Newswise — Politics, above COVID-19 cases or deaths, determined whether states enacted mask mandates during the first months of the pandemic, a new study finds.
States with Republican governors delayed imposing indoor mask requirements by an average of nearly 30 days, controlling for other factors. The study by researchers at the University of Washington examined a series of factors surrounding the announcement (or lack thereof) of statewide mask mandates in all 50 states, and found that partisanship, particularly at the state executive level, where such restrictions can be imposed, was the most significant factor in the timing of new rules.
The paper is posted to the preprint server medRxiv and has not been peer-reviewed.
“Wearing masks in public places is one of the easiest ways to reduce transmission of the coronavirus, and clear, consistent mandates are one of the best tools we have to get everyone to wear masks regularly. Our team has been tracking mask mandates covering indoor public spaces, where the risk of transmission is highest, and we wanted to know whether adoption was really as partisan as it seemed, or if there were other explanations,” said Christopher Adolph, an associate professor of political science at the UW and lead author of the study. The research is part of the UW COVID-19 State Policy Project, led by Adolph and John Wilkerson, political science professor and chair of the department.
Evidence for the effectiveness of mask-wearing in combatting COVID-19 has grown since the early weeks of the pandemic, and scientists in the United States and around the world agree that the virus, commonly spread through the air, can be curtailed if most people wear masks that cover their nose and mouth. Leaders of some countries have imposed nationwide mask rules, but such decisions in the United States are currently left to the states.
That’s where politics appears to enter the fray.
Adolph and his team, who earlier this year released a study on the role of politics in imposing statewide social distancing measures, examined statewide mask requirements adopted from early April through mid-August 2020. The researchers grouped mask laws by the breadth of mandates and focused on those that, at minimum, required a mask in all indoor public spaces. States requiring masks indoors and outdoors are considered most restrictive; 25 states now have that requirement.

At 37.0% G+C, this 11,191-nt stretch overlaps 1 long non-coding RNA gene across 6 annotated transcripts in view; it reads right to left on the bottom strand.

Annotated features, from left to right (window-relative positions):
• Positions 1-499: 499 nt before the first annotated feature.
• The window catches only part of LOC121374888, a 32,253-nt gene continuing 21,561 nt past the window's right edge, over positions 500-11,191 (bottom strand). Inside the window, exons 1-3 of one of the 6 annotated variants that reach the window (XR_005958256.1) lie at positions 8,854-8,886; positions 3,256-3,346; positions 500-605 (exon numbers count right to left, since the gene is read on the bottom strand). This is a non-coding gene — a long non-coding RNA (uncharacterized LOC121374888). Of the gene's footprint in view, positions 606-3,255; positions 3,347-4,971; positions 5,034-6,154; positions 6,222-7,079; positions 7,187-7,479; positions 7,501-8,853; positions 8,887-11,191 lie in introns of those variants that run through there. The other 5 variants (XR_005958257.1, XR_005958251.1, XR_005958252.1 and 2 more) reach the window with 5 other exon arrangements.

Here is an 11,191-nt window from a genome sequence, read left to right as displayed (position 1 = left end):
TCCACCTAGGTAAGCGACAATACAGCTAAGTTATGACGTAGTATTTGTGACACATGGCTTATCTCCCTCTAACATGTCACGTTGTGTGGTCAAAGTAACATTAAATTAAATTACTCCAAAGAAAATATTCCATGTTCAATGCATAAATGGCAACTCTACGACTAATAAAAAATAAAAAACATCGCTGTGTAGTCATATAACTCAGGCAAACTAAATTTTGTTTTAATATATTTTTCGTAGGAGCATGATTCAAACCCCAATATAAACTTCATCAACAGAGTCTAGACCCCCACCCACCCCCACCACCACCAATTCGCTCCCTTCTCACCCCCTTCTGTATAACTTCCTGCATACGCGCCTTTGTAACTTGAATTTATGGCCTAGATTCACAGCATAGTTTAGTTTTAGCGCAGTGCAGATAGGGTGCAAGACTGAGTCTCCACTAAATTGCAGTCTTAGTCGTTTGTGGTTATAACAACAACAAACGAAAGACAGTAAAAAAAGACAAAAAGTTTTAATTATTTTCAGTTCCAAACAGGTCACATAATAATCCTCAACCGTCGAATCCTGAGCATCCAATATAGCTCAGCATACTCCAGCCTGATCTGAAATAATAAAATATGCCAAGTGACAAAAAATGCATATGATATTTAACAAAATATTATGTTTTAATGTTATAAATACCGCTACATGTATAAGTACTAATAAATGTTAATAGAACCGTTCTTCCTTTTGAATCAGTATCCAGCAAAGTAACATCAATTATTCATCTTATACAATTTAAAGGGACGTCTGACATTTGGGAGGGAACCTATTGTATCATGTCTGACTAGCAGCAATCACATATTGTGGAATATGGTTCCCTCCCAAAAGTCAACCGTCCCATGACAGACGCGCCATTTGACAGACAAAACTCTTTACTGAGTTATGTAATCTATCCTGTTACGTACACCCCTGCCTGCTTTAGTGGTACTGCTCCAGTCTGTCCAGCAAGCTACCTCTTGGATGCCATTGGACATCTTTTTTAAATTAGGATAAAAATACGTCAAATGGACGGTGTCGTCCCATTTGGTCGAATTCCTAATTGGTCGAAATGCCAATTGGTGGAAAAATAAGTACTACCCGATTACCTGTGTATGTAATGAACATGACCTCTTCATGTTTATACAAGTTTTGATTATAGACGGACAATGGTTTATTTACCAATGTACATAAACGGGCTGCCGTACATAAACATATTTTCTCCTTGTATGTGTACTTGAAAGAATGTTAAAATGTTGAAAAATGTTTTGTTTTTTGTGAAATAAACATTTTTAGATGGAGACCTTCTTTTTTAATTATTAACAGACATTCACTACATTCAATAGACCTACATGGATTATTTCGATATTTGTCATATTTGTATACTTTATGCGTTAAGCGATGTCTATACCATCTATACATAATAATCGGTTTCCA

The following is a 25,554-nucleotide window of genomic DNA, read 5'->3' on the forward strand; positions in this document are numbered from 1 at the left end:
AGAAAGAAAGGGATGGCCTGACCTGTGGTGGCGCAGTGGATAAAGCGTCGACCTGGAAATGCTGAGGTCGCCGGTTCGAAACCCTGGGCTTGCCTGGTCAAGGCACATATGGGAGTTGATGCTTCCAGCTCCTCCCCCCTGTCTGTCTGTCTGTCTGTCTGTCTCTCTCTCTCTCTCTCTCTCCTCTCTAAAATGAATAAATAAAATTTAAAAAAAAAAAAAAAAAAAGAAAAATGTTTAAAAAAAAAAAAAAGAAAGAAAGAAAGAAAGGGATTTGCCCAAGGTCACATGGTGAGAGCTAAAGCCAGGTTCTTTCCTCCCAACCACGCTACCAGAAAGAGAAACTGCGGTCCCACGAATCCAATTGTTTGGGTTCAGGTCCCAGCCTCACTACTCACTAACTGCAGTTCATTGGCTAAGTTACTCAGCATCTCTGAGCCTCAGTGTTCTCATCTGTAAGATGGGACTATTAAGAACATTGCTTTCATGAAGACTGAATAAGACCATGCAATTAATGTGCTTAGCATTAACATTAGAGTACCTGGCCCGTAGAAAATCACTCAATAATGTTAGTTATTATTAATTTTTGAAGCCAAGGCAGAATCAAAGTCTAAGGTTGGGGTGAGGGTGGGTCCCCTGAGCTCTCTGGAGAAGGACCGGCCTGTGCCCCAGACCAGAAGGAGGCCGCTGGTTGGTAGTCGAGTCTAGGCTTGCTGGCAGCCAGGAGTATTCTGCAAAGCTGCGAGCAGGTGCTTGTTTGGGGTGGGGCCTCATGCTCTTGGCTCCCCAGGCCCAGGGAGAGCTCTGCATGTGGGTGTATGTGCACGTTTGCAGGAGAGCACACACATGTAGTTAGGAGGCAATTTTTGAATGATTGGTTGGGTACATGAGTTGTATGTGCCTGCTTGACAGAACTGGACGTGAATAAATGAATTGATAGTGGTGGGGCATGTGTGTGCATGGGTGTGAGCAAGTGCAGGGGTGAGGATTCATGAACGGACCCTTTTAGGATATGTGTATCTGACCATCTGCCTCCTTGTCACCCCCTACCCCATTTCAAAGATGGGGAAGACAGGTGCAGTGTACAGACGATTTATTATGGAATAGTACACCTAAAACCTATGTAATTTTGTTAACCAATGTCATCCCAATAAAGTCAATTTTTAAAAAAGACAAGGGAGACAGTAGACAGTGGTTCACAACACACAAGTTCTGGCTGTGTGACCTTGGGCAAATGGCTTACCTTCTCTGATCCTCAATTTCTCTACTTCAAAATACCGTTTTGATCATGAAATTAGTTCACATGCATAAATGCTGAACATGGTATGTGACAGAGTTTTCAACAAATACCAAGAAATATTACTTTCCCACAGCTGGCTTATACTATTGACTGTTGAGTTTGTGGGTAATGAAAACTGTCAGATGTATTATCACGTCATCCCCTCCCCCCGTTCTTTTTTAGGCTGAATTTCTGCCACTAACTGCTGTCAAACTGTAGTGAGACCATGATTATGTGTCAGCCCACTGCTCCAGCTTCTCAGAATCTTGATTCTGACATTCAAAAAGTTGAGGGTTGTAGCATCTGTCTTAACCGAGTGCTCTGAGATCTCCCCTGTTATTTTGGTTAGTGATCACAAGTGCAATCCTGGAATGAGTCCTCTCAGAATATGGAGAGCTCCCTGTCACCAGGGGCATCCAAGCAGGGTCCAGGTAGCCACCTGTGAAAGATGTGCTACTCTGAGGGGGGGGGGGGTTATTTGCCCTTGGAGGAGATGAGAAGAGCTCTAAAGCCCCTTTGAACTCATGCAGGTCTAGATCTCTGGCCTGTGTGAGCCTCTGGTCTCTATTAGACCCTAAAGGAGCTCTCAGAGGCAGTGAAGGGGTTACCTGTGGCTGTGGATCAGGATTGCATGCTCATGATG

Currently, 14 states do not have any statewide mask mandate; three states have a limited requirement for masks in some settings.
The team then analyzed the timing of those laws taking into account other state data, such as the number of confirmed COVID-19 cases and deaths, the average partisan ideology of its population, and the governor’s political party (which often, but doesn’t always, match the dominant party affiliation of citizens).
The study found that, after accounting for other factors, states with Democratic governors were seven times as likely as those with Republican governors to impose broad statewide mask mandates. Described another way, if two states were identical except for the party of the governor, the researchers would expect the Republican-governed state to adopt a mask mandate 29.9 days later than its Democrat-led twin.
Adolph argues it's at least somewhat surprising that Republican governors resisted mask mandates. After all, he points out, requiring masks could help stave off the costly reimposition of social distancing mandates. "President Trump spent crucial months deriding masks and refusing to wear them in public," Adolph said. "This deepened a partisan divide that few Republican governors have been willing to cross, even as their states' cases shot up this summer."
The severity of the pandemic mattered less than governors’ party affiliation, researchers noted. The epidemiological indicator that had the largest impact on mask mandates is the rate of COVID-19 deaths, which lags several weeks behind current conditions. Controlling for other factors, states with higher daily death rates were an average of 10.5 days quicker to adopt mask mandates than those with lower rates. But mask mandates did not appear to respond to real-time metrics like new cases per million or the rates of people testing positive, the study points out.
The team analyzed other demographic factors, such as the resident’s education levels, or the percentage of the population over age 70, but those didn’t have any noticeable effect, according to the study.
The paper has been submitted for publication in a peer-reviewed journal. The study was funded by the Center for Statistics and the Social Sciences at the UW and the Benificus Foundation.
In addition to Wilkerson, co-authors were Nancy Fullman, a doctoral student in health metrics sciences at the UW; and political science doctoral students Kenya Amano, Bree Bang-Jensen, Beatrice Magistro and Grace Reinke.